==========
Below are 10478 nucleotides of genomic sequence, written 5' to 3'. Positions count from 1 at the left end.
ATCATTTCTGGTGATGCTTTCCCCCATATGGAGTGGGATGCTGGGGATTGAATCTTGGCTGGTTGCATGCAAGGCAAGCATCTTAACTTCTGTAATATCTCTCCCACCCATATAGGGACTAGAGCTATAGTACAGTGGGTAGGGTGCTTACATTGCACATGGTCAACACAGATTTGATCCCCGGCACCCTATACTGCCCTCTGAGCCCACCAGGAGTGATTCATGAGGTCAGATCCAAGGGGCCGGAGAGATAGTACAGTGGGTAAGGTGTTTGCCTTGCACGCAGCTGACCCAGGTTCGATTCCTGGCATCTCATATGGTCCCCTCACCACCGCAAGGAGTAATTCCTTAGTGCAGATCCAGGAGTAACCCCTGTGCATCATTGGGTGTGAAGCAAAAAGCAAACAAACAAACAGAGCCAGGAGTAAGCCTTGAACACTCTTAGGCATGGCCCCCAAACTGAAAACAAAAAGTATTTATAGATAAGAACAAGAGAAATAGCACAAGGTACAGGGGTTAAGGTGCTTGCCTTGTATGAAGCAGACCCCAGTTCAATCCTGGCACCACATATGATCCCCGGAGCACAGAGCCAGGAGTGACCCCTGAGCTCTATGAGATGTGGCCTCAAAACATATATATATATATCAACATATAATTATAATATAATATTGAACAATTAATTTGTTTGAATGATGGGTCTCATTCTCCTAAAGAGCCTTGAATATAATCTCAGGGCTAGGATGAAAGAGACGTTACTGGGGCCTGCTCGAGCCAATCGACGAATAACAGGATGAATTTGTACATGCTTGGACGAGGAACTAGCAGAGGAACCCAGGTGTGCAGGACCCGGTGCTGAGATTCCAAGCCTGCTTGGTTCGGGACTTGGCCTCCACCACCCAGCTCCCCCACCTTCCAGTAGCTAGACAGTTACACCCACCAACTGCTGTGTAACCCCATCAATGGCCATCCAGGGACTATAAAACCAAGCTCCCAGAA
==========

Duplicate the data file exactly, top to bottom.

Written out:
Below are 10478 nucleotides of genomic sequence, written 5' to 3'. Positions count from 1 at the left end.
ATCATTTCTGGTGATGCTTTCCCCCATATGGAGTGGGATGCTGGGGATTGAATCTTGGCTGGTTGCATGCAAGGCAAGCATCTTAACTTCTGTAATATCTCTCCCACCCATATAGGGACTAGAGCTATAGTACAGTGGGTAGGGTGCTTACATTGCACATGGTCAACACAGATTTGATCCCCGGCACCCTATACTGCCCTCTGAGCCCACCAGGAGTGATTCATGAGGTCAGATCCAAGGGGCCGGAGAGATAGTACAGTGGGTAAGGTGTTTGCCTTGCACGCAGCTGACCCAGGTTCGATTCCTGGCATCTCATATGGTCCCCTCACCACCGCAAGGAGTAATTCCTTAGTGCAGATCCAGGAGTAACCCCTGTGCATCATTGGGTGTGAAGCAAAAAGCAAACAAACAAACAGAGCCAGGAGTAAGCCTTGAACACTCTTAGGCATGGCCCCCAAACTGAAAACAAAAAGTATTTATAGATAAGAACAAGAGAAATAGCACAAGGTACAGGGGTTAAGGTGCTTGCCTTGTATGAAGCAGACCCCAGTTCAATCCTGGCACCACATATGATCCCCGGAGCACAGAGCCAGGAGTGACCCCTGAGCTCTATGAGATGTGGCCTCAAAACATATATATATATATCAACATATAATTATAATATAATATTGAACAATTAATTTGTTTGAATGATGGGTCTCATTCTCCTAAAGAGCCTTGAATATAATCTCAGGGCTAGGATGAAAGAGACGTTACTGGGGCCTGCTCGAGCCAATCGACGAATAACAGGATGAATTTGTACATGCTTGGACGAGGAACTAGCAGAGGAACCCAGGTGTGCAGGACCCGGTGCTGAGATTCCAAGCCTGCTTGGTTCGGGACTTGGCCTCCACCACCCAGCTCCCCCACCTTCCAGTAGCTAGACAGTTACACCCACCAACTGCTGTGTAACCCCATCAATGGCCATCCAGGGACTATAAAACCAAGCTCCCAGAA